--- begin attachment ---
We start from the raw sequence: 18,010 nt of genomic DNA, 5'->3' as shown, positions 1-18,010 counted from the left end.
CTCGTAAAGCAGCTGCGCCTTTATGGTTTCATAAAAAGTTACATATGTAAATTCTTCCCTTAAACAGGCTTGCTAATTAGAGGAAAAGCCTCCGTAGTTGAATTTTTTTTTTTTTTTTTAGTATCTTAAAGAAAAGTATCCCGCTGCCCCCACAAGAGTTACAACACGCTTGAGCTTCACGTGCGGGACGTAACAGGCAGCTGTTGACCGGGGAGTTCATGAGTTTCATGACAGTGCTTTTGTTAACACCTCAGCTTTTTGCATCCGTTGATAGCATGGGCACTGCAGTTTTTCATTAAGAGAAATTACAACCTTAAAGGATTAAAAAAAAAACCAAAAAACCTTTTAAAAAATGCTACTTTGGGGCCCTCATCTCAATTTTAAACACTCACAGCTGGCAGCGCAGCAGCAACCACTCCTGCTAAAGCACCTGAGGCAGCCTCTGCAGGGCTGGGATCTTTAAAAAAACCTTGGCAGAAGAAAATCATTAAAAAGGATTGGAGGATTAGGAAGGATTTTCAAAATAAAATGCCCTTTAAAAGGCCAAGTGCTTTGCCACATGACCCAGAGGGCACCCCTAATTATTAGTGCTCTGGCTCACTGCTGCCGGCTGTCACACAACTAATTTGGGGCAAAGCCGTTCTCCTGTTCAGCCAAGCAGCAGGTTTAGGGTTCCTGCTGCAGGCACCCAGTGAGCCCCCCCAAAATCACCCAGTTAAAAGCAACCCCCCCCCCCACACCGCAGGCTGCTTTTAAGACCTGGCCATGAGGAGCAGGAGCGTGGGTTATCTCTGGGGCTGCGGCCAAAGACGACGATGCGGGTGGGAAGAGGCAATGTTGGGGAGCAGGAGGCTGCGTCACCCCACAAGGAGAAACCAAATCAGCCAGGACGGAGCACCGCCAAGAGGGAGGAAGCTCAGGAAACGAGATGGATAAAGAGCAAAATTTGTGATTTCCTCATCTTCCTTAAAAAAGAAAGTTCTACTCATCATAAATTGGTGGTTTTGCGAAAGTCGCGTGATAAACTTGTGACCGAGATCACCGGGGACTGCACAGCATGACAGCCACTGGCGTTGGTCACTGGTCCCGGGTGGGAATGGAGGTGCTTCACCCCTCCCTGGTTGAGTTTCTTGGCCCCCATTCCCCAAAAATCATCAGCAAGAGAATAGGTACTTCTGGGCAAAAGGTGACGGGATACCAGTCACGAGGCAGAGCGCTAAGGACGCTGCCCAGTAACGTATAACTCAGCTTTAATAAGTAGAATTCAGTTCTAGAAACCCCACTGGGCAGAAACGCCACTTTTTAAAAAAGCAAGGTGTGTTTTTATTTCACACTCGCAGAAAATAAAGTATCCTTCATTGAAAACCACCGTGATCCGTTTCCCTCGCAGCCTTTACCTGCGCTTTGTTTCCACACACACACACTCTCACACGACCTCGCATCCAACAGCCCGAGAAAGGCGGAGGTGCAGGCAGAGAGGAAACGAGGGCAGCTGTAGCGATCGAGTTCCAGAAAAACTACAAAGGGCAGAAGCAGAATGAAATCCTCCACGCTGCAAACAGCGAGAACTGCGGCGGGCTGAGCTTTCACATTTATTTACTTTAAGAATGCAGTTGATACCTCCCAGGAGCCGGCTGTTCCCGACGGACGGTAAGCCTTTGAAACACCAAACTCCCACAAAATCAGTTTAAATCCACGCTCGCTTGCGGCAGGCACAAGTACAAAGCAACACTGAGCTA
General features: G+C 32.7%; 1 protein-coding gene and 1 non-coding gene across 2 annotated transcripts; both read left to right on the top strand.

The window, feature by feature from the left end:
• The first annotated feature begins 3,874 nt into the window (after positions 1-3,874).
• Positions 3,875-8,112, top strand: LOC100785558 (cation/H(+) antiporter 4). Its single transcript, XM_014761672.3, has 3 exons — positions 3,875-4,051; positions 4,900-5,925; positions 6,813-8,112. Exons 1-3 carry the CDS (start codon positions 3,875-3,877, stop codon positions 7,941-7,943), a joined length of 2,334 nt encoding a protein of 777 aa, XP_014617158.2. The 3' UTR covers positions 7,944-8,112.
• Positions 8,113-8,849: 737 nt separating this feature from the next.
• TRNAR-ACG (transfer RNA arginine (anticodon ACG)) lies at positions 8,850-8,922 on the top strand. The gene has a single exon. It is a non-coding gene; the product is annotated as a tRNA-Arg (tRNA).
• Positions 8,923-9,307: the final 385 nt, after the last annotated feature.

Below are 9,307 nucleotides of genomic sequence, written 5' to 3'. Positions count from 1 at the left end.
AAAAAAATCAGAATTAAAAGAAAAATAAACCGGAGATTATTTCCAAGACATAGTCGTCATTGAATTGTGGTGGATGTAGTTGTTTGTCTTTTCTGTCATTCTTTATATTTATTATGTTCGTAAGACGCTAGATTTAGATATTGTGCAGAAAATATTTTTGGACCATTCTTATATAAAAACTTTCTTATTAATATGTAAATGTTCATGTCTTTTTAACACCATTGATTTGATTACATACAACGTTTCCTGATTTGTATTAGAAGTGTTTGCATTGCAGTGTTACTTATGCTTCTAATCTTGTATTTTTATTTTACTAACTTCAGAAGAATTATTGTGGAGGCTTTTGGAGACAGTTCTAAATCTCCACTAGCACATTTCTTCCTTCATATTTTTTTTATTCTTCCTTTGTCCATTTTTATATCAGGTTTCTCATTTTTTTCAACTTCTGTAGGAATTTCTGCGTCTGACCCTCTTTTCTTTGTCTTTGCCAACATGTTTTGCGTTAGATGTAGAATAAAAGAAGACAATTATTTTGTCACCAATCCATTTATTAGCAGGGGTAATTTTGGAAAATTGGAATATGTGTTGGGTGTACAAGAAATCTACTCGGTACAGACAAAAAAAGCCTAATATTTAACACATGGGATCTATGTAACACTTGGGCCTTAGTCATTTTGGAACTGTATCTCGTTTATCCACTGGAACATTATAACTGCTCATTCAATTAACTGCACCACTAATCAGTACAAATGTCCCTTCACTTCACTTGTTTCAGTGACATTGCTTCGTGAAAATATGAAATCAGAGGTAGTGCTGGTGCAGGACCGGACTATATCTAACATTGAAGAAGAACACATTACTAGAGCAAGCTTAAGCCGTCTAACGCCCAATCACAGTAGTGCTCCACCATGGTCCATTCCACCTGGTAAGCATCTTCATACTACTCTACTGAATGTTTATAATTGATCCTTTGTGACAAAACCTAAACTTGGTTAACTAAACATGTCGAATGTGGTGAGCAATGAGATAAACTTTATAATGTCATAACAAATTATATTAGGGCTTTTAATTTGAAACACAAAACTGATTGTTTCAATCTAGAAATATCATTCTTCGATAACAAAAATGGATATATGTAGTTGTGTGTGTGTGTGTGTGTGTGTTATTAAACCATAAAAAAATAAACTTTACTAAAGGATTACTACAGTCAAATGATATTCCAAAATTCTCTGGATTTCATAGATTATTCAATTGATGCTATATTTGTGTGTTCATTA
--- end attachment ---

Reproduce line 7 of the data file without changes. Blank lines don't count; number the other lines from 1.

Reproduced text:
• Positions 8,113-8,849: 737 nt separating this feature from the next.